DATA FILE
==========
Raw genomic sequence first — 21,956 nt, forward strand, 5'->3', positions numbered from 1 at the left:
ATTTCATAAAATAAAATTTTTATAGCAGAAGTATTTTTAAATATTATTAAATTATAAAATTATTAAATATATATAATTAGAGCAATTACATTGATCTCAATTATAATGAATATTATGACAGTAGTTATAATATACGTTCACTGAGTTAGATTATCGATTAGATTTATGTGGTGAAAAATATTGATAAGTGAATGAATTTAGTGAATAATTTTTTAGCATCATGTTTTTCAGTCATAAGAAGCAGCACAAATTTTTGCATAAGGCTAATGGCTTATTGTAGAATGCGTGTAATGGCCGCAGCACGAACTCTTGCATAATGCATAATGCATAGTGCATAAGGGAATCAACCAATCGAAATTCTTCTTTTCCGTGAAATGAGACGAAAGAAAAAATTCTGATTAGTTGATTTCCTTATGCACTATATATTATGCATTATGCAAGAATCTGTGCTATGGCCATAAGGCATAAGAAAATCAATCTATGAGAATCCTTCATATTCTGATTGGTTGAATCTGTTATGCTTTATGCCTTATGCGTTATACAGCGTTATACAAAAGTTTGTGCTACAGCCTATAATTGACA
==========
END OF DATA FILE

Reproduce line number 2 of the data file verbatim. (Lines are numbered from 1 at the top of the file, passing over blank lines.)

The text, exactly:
ATTTCATAAAATAAAATTTTTATAGCAGAAGTATTTTTAAATATTATTAAATTATAAAATTATTAAATATATATAATTAGAGCAATTACATTGATCTCAATTATAATGAATATTATGACAGTAGTTATAATATACGTTCACTGAGTTAGATTATCGATTAGATTTATGTGGTGAAAAATATTGATAAGTGAATGAATTTAGTGAATAATTTTTTAGCATCATGTTTTTCAGTCATAAGAAGCAGCACAAATTTTTGCATAAGGCTAATGGCTTATTGTAGAATGCGTGTAATGGCCGCAGCACGAACTCTTGCATAATGCATAATGCATAGTGCATAAGGGAATCAACCAATCGAAATTCTTCTTTTCCGTGAAATGAGACGAAAGAAAAAATTCTGATTAGTTGATTTCCTTATGCACTATATATTATGCATTATGCAAGAATCTGTGCTATGGCCATAAGGCATAAGAAAATCAATCTATGAGAATCCTTCATATTCTGATTGGTTGAATCTGTTATGCTTTATGCCTTATGCGTTATACAGCGTTATACAAAAGTTTGTGCTACAGCCTATAATTGACA